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Tech News — Facebook adds video to Instagram!

Last week, Facebook announced a new video feature for it's photo-sharing service, Instagram.

Instagram is offering the new video service for both iPhones and Android smart phones.

Users will be able to choose from 13 optional "filters" that alter the appearance of their videos, in a manner similar to the filters that Instagram offers for still photos.

Other features include "Cinema" that uses the motion-sensing gyroscope in smartphones to automatically adjust and smooth handheld wobbling.

Facebook is currently the second most watched video site on the Internet with 60.4 million viewers watching 727.4 million videos in May this year.

This recent purchase aims to compete with Google's YouTube, the number one video website, as well as rival social network Twitter's recent acquisition of Vine - a similar video sharing application.

PNG or JPG ? Which one should you use?

Both file formats are compressed image formats very popular on the Internet but each format has its strengths and weaknesses.

For this reason, it is common to use both formats on the one web site, depending on the type of content in each image.

PNG format is a lossless compression file format. PNG is a good choice for storing line drawings, text, and iconic graphics at a small file size.

JPG (or JPEG) works best with photographs and complex images. JPGs use a compression method that removes non-human-visible colours from images to decrease file sizes.

Both format are comparable in file size though JPG is often smaller. However, if you increase the compression of a JPG too much, you will begin to lose important colour information that cannot be recovered.

PNG (55kb): Image text comparison  JPG (36kb): Image text comparison  JPG (29kb): Image text comparison

In the first two images, the JPEG is smaller and the loss of quality in the top image is negligible and there is minor deterioration in the bottom text area. The third image is an overly compressed JPEG image with little file size advantage.

Tech term of the Month — Algorithm

No, it has nothing to do with a previous Vice President of the Unites States or the writer/presenter of the climate change documentary An Inconvenient Truth, Al Gore, but rather it's a step-by-step procedure used in mathematics and computer science.

An algorithm is a set of instructions, sometimes called a procedure or a function, that is used to perform a certain task. This can be a simple process, such as adding two numbers together, or a complex function, such as adding effects to an image.

Most computer programmers spend a large percentage of their time creating algorithms. The aim is to create efficient algorithms that do not waste more computer resources (such as RAM and CPU time) than necessary. The refinement of algorithmic processes is referred to as optimisation.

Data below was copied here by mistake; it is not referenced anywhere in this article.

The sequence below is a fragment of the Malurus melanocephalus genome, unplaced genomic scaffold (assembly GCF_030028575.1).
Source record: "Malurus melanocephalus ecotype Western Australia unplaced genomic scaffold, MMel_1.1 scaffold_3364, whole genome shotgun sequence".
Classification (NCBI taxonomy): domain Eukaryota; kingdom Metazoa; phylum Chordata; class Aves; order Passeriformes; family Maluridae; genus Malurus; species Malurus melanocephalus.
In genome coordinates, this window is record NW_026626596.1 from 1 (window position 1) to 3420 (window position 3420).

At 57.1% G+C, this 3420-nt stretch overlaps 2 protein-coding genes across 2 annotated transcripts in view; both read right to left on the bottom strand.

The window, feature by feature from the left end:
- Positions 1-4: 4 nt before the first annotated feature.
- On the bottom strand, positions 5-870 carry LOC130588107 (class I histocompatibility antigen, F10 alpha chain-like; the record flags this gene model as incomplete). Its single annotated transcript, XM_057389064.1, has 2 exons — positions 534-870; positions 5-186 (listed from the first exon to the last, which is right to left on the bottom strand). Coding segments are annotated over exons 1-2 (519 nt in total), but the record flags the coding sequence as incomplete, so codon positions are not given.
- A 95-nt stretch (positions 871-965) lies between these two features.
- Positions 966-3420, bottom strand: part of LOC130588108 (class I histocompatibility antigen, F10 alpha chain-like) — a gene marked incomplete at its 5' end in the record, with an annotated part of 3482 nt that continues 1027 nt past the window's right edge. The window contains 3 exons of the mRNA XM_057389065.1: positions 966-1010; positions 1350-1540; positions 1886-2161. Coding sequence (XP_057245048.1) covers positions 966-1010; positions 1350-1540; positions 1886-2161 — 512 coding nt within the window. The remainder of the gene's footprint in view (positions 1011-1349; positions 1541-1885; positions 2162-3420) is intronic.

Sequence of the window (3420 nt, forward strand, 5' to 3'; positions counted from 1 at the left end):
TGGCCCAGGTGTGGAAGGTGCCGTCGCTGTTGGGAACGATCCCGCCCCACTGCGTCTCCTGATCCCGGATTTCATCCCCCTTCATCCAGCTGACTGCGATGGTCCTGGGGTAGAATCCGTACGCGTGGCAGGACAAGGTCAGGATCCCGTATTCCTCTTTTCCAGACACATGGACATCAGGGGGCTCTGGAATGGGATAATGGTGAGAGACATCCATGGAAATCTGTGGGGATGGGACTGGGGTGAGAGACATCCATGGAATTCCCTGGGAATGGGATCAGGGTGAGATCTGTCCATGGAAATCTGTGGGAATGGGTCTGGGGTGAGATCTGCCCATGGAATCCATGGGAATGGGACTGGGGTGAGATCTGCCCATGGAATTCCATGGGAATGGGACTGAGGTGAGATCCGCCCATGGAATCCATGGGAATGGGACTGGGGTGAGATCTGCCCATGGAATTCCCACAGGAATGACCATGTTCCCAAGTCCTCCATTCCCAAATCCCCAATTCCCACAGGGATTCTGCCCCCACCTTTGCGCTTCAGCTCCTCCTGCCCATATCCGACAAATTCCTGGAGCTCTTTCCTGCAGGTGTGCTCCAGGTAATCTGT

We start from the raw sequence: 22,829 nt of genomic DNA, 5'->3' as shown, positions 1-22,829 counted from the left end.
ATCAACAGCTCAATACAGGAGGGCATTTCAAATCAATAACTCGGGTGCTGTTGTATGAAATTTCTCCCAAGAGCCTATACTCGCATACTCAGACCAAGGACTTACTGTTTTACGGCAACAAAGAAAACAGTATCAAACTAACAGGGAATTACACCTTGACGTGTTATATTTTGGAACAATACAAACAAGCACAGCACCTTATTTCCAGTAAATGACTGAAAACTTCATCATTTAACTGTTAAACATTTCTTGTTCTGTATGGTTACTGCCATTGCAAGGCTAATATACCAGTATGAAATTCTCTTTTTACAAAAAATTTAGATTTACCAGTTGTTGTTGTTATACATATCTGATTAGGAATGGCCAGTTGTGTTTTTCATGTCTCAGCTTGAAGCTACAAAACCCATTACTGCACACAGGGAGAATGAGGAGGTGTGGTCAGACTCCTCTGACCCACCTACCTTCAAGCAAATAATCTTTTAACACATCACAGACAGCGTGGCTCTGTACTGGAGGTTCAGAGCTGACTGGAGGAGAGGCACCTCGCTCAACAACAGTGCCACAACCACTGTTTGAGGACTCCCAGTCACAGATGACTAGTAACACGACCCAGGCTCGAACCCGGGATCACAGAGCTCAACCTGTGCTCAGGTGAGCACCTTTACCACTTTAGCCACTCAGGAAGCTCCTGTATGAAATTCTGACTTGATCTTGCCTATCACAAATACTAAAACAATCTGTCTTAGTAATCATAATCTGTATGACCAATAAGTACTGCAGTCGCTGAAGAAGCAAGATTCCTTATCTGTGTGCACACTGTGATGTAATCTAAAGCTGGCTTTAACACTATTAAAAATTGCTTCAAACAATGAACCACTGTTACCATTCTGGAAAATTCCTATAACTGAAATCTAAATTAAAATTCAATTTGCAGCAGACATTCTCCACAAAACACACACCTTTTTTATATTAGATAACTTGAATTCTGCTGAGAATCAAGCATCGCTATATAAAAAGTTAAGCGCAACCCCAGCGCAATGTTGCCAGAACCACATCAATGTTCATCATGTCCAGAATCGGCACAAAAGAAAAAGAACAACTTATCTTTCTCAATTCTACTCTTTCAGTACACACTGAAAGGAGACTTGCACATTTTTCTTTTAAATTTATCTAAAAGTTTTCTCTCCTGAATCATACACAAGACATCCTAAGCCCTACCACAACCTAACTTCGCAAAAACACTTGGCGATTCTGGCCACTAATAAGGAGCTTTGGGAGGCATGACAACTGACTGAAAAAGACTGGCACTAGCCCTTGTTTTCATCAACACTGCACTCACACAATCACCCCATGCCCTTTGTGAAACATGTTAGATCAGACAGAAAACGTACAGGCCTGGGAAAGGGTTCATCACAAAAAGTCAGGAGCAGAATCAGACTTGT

Euclid - algorithm flowchart

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Product Showcase — XMind

XMind 2012 is the latest version of the well known mind-mapping software.

It brings with it numerous tools and features that can help brainstorm, organise your thoughts or plan your projects.

Features include a drag and drop mind-mapping builder, cloud integration, fishbone charts, spreadsheet views and Gantt Charts.

XMind can export maps into a variety of popular formats such as PDF, Word, PowerPoint, HTML, plain text, and of course images, like PNG/GIF/JPEG/BMP.

Go to XMind

Google Search Tips — Smoke and Fire

Google's main search invisibly combines search terms with the Boolean construct "AND". When you enter smoke fire – it looks for smoke AND fire.

To make Google search for smoke or fire, just type smoke OR fire

Instead of OR you can type the | symbol, like this: smoke | fire

Boolean connectors like AND and OR are case sensitive. They must be UPPER CASE.

Search for a specific term, then one keyword OR another by grouping them with parentheses, like this: water (smoke OR fire)

To look for phrases, put them in quotes: "there's no smoke without fire".

Tech Talk — Mondays 3.30pm — IT Area

Visit IT on Monday afternoons at 3.30pm for Tech Talk, our half–hour initiative to share, learn and discuss some of the diverse tools and methodology that are used in the company and in IT worldwide.

Talks are aimed at both the tech-minded and those generally interested in technology issues.

With everyone in mind, recent topics have ranged from application development, new technology, as well as the importance of good communication and what makes a good presentation.

Everybody is welcome to attend.

Google Search Tips — Advanced Searches

1. The best way to begin searching harder with Google is by clicking the Advanced Search link.

2. This lets you search for exact phrases, "all these words", or one of the specified keywords by entering search terms into the appropriate box.

3. You can also define how many results you want on the page, what language and what file type you're looking for, all with menus.

4. Advanced Search lets you type in a Top Level Domain (like in the "Search within site of domain" box to restrict results.

5. And you can click the "Date, usage rights, numeric range and more" link to access more advanced features.

Google Doodles — a history and selection

When Larry Page and Sergey Brin decided on a whim to put a little Burning Man figure behind the Google logo back in 1998, they had no idea how much of a part of Google’s identity the now-common Google Doodles would become. While most companies spend endless time and money to keep their image consistent, Google has gone the other way, making its variation one of the most beloved aspects of its identity.